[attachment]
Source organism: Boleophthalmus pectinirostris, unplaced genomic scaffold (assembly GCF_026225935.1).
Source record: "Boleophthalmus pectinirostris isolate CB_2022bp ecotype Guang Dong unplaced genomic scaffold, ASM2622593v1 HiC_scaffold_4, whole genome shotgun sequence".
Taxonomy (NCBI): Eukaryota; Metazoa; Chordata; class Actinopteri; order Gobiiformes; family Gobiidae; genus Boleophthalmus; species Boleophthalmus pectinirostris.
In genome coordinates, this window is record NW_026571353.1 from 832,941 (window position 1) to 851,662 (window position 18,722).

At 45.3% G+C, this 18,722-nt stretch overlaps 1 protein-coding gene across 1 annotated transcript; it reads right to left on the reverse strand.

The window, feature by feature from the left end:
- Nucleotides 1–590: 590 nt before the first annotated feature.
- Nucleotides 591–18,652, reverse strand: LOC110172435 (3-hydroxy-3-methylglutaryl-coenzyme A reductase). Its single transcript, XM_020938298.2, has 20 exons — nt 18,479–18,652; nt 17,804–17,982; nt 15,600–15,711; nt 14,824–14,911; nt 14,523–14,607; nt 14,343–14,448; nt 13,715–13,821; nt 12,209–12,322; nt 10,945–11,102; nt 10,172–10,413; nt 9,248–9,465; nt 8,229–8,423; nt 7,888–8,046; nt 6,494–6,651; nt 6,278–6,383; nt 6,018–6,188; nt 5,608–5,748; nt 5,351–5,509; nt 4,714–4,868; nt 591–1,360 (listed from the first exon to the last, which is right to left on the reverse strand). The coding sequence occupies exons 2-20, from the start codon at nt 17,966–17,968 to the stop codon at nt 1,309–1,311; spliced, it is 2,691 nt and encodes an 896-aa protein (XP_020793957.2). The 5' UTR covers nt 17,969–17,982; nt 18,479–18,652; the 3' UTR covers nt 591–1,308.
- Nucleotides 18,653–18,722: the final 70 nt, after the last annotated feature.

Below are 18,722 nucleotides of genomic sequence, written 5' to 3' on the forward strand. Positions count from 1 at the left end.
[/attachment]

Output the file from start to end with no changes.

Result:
Source organism: Boleophthalmus pectinirostris, unplaced genomic scaffold (assembly GCF_026225935.1).
Source record: "Boleophthalmus pectinirostris isolate CB_2022bp ecotype Guang Dong unplaced genomic scaffold, ASM2622593v1 HiC_scaffold_4, whole genome shotgun sequence".
Taxonomy (NCBI): Eukaryota; Metazoa; Chordata; class Actinopteri; order Gobiiformes; family Gobiidae; genus Boleophthalmus; species Boleophthalmus pectinirostris.
In genome coordinates, this window is record NW_026571353.1 from 832,941 (window position 1) to 851,662 (window position 18,722).

At 45.3% G+C, this 18,722-nt stretch overlaps 1 protein-coding gene across 1 annotated transcript; it reads right to left on the reverse strand.

The window, feature by feature from the left end:
- Nucleotides 1–590: 590 nt before the first annotated feature.
- Nucleotides 591–18,652, reverse strand: LOC110172435 (3-hydroxy-3-methylglutaryl-coenzyme A reductase). Its single transcript, XM_020938298.2, has 20 exons — nt 18,479–18,652; nt 17,804–17,982; nt 15,600–15,711; nt 14,824–14,911; nt 14,523–14,607; nt 14,343–14,448; nt 13,715–13,821; nt 12,209–12,322; nt 10,945–11,102; nt 10,172–10,413; nt 9,248–9,465; nt 8,229–8,423; nt 7,888–8,046; nt 6,494–6,651; nt 6,278–6,383; nt 6,018–6,188; nt 5,608–5,748; nt 5,351–5,509; nt 4,714–4,868; nt 591–1,360 (listed from the first exon to the last, which is right to left on the reverse strand). The coding sequence occupies exons 2-20, from the start codon at nt 17,966–17,968 to the stop codon at nt 1,309–1,311; spliced, it is 2,691 nt and encodes an 896-aa protein (XP_020793957.2). The 5' UTR covers nt 17,969–17,982; nt 18,479–18,652; the 3' UTR covers nt 591–1,308.
- Nucleotides 18,653–18,722: the final 70 nt, after the last annotated feature.

Below are 18,722 nucleotides of genomic sequence, written 5' to 3' on the forward strand. Positions count from 1 at the left end.